VCU Inauguration 2011

Inaugural ceremony

Special guests »


Special guests

Arne Duncan, U.S. Secretary of Education

Arne Duncan, confirmed by the U.S. Senate on Jan. 20, 2009, serves as secretary of education under the leadership of President Barack Obama.

In his confirmation hearings, Duncan emphasized the importance of preparing youth for success in life and the impact that preparation has on the health and well-being of the economy.

Prior to his appointment as secretary of education, Duncan served as the chief executive officer of the Chicago Public Schools, a position to which he was appointed by Mayor Richard M. Daley, from June 2001 through December 2008, becoming the longest-serving big-city education superintendent in the country.

As CEO, Duncan’s mandate was to raise education standards and performance, improve teacher and principal quality and increase learning options. In seven and a half years, he united education reformers, teachers, principals and business stakeholders behind an aggressive education reform agenda that included opening more than 100 new schools, expanding after-school and summer learning programs, closing down underperforming schools, increasing early childhood and college access, dramatically boosting the caliber of teachers and building public-private partnerships around a variety of education initiatives.

Prior to joining the Chicago Public Schools, Duncan ran the nonprofit education foundation Ariel Education Initiative (1992-98), which helped fund a college education for a class of inner-city children under the I Have A Dream program. He was part of a team that later started a new public elementary school built around a financial literacy curriculum, the Ariel Community Academy, which today ranks among the top elementary schools in Chicago.

Duncan formerly served on the boards of the Ariel Education Initiative, Chicago Cares, the Children’s Center, the Golden Apple Foundation, the Illinois Council Against Handgun Violence, Jobs for America’s Graduates, Junior Achievement, the Dean’s Advisory Board of the Kellogg School of Management, the National Association of Basketball Coaches’ Foundation, Renaissance Schools Fund, Scholarship Chicago and the South Side YMCA, among others.

In 2008, he was honored by the Civic Federation of Chicago and the Anti-Defamation League. In 2007, he received the Niagara Foundation’s Education Award, the National Foundation for Teaching Entrepreneurship Enterprising Educator Award and the University High School Distinguished Alumni Award. He also received honorary degrees from the Illinois Institute of Technology, Lake Forest College and National-Louis University. In 2006, the City Club of Chicago named him Citizen of the Year. He was a member of the Aspen Institute’s Henry Crown Fellowship Program, class of 2002, and a fellow in the Leadership Greater Chicago’s class of 1995.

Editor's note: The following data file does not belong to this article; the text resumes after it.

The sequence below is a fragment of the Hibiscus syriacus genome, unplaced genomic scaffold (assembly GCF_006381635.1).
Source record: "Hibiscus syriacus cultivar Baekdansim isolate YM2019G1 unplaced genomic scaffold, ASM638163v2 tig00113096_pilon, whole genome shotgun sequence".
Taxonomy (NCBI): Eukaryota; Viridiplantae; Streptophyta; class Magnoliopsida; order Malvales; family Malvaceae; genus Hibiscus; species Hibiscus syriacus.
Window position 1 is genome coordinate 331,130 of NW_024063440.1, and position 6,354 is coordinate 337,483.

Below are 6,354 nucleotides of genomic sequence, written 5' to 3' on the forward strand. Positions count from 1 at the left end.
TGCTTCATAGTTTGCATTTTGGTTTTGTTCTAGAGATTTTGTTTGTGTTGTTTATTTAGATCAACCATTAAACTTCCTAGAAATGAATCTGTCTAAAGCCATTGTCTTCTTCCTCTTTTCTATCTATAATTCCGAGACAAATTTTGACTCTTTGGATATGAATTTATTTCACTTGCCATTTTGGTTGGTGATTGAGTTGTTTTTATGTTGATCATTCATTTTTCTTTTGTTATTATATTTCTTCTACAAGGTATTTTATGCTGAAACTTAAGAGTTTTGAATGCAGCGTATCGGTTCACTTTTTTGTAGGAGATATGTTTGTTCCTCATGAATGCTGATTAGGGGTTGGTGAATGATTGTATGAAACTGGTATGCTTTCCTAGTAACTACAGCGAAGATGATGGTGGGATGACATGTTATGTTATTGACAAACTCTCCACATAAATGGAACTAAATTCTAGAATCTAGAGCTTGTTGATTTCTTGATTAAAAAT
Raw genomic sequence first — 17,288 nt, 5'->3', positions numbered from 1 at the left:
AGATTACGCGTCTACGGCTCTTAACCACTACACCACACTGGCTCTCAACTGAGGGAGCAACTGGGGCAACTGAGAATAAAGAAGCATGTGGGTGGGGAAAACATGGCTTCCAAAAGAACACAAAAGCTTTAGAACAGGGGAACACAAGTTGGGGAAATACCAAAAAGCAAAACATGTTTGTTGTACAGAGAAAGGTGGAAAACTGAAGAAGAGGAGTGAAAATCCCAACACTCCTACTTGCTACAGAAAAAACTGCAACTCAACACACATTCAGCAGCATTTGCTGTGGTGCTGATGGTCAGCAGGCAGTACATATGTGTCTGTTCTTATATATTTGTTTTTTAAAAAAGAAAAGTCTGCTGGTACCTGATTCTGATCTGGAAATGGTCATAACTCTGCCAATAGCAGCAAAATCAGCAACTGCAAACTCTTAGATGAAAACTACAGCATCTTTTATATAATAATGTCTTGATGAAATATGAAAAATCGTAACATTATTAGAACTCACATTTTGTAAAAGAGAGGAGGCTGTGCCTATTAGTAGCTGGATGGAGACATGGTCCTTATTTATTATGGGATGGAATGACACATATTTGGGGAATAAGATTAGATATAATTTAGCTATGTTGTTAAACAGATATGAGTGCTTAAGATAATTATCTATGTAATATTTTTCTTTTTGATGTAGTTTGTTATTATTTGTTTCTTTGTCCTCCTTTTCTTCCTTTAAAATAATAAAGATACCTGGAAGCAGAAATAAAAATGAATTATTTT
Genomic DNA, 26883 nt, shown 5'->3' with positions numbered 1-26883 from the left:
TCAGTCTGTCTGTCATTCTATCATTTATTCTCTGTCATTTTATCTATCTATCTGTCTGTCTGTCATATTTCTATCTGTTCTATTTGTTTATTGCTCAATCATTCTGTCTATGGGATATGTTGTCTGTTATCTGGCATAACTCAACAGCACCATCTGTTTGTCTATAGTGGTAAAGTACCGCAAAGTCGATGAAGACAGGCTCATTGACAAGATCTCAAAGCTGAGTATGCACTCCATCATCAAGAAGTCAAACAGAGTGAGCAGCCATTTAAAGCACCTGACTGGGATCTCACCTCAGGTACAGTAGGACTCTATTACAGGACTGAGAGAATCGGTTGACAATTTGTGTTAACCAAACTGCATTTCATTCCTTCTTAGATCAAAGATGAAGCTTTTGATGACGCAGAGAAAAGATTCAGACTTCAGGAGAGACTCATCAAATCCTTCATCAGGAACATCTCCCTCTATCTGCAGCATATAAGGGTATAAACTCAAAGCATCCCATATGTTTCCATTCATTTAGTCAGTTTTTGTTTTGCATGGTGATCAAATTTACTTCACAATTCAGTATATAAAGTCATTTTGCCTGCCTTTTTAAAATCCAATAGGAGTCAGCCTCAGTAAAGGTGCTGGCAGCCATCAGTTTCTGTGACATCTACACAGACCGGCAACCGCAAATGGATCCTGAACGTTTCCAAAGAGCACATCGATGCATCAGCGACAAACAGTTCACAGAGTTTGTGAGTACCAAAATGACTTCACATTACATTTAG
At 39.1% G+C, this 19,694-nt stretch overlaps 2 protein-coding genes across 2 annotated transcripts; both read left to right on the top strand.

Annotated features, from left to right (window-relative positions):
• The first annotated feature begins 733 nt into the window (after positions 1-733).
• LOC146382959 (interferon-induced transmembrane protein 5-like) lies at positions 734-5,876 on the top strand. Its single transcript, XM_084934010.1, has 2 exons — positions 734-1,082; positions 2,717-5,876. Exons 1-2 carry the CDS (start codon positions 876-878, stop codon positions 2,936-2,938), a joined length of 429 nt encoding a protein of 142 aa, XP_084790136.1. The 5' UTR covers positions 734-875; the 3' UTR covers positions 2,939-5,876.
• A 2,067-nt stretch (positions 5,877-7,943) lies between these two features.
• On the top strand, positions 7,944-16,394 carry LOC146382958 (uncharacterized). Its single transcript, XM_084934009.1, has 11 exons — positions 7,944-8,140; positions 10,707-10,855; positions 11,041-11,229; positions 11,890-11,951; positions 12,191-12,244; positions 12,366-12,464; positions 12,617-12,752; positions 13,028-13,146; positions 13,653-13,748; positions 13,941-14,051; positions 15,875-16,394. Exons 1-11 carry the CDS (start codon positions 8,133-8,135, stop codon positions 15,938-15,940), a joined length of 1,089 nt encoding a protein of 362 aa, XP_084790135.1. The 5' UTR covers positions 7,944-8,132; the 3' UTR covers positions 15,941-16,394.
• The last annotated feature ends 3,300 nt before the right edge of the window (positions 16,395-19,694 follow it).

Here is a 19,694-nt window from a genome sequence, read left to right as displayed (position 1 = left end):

Gov. Robert F. McDonnell

Gov. Robert F. McDonnell was sworn in as the 71st governor of the commonwealth of Virginia on Jan. 16, 2010. He received nearly 59 percent of the vote and the most votes of any candidate for governor in Virginia history. As Virginia’s chief executive, Gov. McDonnell inherited an unprecedented $4.2 billion budget deficit. He defeated a proposed $2 billion increase in the state income tax, kept existing car tax relief in place and brought Democrats and Republicans together to close the shortfall through spending reductions, and without a single tax increase. At the same time, Gov. McDonnell was successful in seeing 80 percent of his legislative proposals passed by Virginia’s General Assembly, which consists of a Republican House and Democratic Senate. Included in the governor’s proposals were major education reforms to bring more charter schools to the commonwealth and expand virtual learning programs, as well as a package of dramatic new incentives for job-creating businesses to encourage economic development and job creation in the state. Gov. McDonnell has focused extensive time on job creation, and as of May 2011, 71,500 new jobs have been added in Virginia, the third highest amount nationally.

Gov. McDonnell has dedicated his life to public service. He served 21 years in the U.S. Army, both active duty and reserve, retiring as a lieutenant colonel in 1997. Upon graduating from law school in 1989 he served as a Virginia Beach prosecutor. McDonnell was elected to the Virginia House of Delegates in 1991 and served 14 years representing Virginia Beach. He was elected as the 44th attorney general of Virginia in 2005. As attorney general, he kept all seven of his campaign promises and successfully passed 92 of his 105 legislative proposals, with strong bipartisan support.

Gov. McDonnell was raised in Fairfax County, Va. He graduated from the University of Notre Dame (B.B.A.), Boston University (M.S.B.A.) and Regent University (J.D. and M.A.). He and his wife, Maureen, have been married for 35 years. They have five children, ages 20-30. Their oldest daughter, Jeanine, served in the U.S. Army, including a tour of duty in Baghdad in 2005-06.